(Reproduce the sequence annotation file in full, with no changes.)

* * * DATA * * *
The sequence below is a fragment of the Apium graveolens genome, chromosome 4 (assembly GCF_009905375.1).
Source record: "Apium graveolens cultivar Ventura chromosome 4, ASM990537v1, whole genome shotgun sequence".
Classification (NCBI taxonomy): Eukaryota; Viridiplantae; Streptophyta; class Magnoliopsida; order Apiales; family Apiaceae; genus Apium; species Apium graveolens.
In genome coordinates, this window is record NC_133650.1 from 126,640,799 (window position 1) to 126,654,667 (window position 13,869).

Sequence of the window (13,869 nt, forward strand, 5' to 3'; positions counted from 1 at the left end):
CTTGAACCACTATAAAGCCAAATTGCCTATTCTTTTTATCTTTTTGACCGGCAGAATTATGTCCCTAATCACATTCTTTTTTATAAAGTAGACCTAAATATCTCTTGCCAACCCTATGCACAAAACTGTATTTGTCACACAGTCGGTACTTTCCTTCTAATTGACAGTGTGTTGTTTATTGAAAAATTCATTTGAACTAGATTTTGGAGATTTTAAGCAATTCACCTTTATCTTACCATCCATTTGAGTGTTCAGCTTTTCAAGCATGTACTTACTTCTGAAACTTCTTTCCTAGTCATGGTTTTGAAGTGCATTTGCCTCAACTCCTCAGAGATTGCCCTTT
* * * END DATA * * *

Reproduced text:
The sequence below is a fragment of the Apium graveolens genome, chromosome 4 (assembly GCF_009905375.1).
Source record: "Apium graveolens cultivar Ventura chromosome 4, ASM990537v1, whole genome shotgun sequence".
Classification (NCBI taxonomy): Eukaryota; Viridiplantae; Streptophyta; class Magnoliopsida; order Apiales; family Apiaceae; genus Apium; species Apium graveolens.
In genome coordinates, this window is record NC_133650.1 from 126,640,799 (window position 1) to 126,654,667 (window position 13,869).

Sequence of the window (13,869 nt, forward strand, 5' to 3'; positions counted from 1 at the left end):
CTTGAACCACTATAAAGCCAAATTGCCTATTCTTTTTATCTTTTTGACCGGCAGAATTATGTCCCTAATCACATTCTTTTTTATAAAGTAGACCTAAATATCTCTTGCCAACCCTATGCACAAAACTGTATTTGTCACACAGTCGGTACTTTCCTTCTAATTGACAGTGTGTTGTTTATTGAAAAATTCATTTGAACTAGATTTTGGAGATTTTAAGCAATTCACCTTTATCTTACCATCCATTTGAGTGTTCAGCTTTTCAAGCATGTACTTACTTCTGAAACTTCTTTCCTAGTCATGGTTTTGAAGTGCATTTGCCTCAACTCCTCAGAGATTGCCCTTT